“I’ve been on a very happy sort of plateau for about 10 years,” says Coogan, who is slender and soft-spoken, and so self-conscious that when he discusses his love of fast cars, he quickly descends into his signature self-deprecation. “In America it’s okay to drive nice cars if you’re doing well. In England it says that you’re a vulgar elitist, fascist and a philistine.
“Success in Britain,” Coogan continues, “makes people feel envious, whereas failures are sort of loved by the British because they make people feel better about themselves.” This, he notes, goes a long way toward explaining the nation’s endless adoration of his Partridge character. “There’s something funny about someone’s undying belief in himself in the face of humiliation—it’s ridiculous and admirable at the same time.”
Playwright Patrick Marber, who met Coogan around 1990, when both were doing stand-up in London, and has frequently collaborated with him since, says, “Steve invented an enduring comic character because he defined a particular moment in British culture. We were writhing in the dog days of Thatcherism and Conservative government, and Alan Partridge absolutely nailed that. He was this guy from a little place who had big ideas above himself. [He] was one of the first characters on British television who wanted celebrity and fame for no reason whatsoever.”
For his part, Coogan has settled into a sort of love-hate relationship with the character. In his home country, he says, “I’m kind of a part of the furniture now. Over here, only a few people are starting to know who I am. It’s the closest I’ll ever get to feeling young again.”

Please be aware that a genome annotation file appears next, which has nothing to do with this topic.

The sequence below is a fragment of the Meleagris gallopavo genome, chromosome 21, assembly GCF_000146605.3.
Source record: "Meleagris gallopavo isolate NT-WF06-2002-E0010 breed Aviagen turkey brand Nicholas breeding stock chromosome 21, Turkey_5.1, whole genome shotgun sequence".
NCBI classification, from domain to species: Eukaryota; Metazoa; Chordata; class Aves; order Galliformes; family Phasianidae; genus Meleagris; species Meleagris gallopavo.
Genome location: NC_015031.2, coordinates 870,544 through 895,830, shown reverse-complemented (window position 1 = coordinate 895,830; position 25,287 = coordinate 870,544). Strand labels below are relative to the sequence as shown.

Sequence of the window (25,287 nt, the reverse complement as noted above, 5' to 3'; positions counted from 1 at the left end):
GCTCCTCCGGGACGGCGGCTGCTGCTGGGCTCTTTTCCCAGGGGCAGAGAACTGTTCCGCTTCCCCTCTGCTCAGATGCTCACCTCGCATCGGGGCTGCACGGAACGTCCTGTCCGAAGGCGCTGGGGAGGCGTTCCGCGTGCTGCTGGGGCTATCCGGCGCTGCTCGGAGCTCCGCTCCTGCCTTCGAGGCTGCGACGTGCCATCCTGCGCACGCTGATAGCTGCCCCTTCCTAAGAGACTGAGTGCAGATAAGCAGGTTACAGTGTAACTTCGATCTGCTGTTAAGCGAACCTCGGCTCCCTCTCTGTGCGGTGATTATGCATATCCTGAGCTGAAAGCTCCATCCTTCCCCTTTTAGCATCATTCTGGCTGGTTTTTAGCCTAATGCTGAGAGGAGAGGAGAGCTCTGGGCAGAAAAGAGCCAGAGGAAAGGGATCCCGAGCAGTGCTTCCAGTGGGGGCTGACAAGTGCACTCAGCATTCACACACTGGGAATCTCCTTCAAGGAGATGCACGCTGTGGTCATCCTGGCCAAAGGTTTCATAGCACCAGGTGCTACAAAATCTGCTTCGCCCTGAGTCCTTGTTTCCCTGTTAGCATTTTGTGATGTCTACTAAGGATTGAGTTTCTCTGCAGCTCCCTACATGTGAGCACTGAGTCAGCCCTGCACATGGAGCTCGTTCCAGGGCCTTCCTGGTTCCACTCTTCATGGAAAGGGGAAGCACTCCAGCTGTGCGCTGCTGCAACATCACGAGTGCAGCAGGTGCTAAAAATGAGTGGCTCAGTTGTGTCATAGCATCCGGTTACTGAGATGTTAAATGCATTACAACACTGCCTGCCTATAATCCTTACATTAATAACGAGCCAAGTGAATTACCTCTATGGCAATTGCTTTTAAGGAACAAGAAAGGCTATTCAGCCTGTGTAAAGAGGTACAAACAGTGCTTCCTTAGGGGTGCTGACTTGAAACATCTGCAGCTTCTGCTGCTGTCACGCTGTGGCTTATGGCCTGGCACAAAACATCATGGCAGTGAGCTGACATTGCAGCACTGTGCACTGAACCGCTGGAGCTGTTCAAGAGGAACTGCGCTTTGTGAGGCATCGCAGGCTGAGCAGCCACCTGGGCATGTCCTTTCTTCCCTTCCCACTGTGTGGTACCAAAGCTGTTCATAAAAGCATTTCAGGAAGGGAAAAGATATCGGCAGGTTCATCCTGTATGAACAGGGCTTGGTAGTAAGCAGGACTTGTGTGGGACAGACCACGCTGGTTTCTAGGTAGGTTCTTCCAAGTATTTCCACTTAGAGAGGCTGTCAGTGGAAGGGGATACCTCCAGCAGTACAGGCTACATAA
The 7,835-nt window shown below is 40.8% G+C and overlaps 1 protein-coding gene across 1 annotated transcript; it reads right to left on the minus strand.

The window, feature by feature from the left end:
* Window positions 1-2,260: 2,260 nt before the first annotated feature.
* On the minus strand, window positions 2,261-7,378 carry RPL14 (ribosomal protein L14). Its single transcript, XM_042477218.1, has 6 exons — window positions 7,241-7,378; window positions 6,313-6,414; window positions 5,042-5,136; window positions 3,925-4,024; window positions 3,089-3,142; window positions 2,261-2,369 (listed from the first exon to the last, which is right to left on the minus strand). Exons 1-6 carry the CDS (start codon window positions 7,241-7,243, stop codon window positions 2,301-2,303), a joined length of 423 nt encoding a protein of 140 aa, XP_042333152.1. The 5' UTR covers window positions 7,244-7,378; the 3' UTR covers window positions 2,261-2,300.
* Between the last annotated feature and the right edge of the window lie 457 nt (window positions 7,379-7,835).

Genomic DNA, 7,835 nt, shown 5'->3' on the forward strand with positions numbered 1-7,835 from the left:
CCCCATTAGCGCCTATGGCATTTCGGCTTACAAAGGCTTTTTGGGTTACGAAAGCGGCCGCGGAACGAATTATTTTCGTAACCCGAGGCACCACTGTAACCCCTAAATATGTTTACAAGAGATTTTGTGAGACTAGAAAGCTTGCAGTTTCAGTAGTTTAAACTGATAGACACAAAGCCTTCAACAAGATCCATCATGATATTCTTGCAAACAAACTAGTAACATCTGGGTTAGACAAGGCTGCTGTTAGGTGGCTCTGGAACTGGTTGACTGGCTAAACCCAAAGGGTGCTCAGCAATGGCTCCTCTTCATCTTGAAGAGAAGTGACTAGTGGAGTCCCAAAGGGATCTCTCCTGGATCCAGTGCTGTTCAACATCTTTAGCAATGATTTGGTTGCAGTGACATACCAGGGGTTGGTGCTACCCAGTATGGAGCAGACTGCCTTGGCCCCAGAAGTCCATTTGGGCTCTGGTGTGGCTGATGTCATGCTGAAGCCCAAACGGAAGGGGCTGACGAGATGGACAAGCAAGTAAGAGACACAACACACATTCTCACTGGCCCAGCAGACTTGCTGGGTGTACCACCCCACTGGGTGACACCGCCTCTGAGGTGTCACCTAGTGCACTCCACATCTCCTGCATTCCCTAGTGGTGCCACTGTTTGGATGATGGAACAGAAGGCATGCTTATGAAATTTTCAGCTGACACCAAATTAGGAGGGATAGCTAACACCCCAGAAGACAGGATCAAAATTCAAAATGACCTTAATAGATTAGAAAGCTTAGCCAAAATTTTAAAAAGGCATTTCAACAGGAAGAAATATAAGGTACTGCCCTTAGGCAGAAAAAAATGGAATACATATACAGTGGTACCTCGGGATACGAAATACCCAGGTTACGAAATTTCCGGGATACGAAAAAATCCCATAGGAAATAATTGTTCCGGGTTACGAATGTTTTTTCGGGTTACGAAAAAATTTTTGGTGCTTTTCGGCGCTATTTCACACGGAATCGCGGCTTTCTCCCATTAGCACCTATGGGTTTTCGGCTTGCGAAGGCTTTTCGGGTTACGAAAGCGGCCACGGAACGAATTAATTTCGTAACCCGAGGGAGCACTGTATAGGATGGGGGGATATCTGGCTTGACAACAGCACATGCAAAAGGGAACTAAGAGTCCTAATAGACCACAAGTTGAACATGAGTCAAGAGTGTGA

Though there’s nothing British about Hamlet 2 (Coogan, who started working in comedy as a mimic, does an excellent American accent), the film taps a vein of humor that’s familiar to Coogan. He plays failed actor–turned–drama teacher Dana Marschz, whose school productions are irony-free staged versions of films like Erin Brockovich. When he sets out to write his Hamlet sequel in a bid to reverse the school board’s decision to cancel drama, Marschz is undeterred by the fact that everyone dies at the end of the original play. It’s difficult to imagine anyone besides Coogan selling such a buffoon while remaining likable. “I like odd characters and people who are stupid or annoying—people who are fools, but fools you care about,” Coogan says. “It’s bringing humanity to people who have some kind of dysfunction.”
Hamlet 2, which was bankrolled by an independent film company cofounded by Eric Eisner, a son of Michael, has given Coogan another shot to establish an American presence. His first big-budget vehicle, the 2004 remake of Around the World in 80 Days, in which he costarred with Jackie Chan, notoriously flopped. Though he memorably portrayed Tony Wilson, the TV host who introduced the world to Seventies and Eighties bands like the Sex Pistols, Joy Division and New Order, in 24 Hour Party People, the film wasn’t exactly a Stateside blockbuster. “I get asked if I get recognized,” he says. “Yes, but only when I go into [L.A.’s] Amoeba Music.” He’s also had roles in such ensemble pieces as Happy Endings and Jim Jarmusch’s Coffee and Cigarettes. And, after striking up a friendship with Ben Stiller, he landed supporting roles in Night at the Museum and this summer’s Tropic Thunder.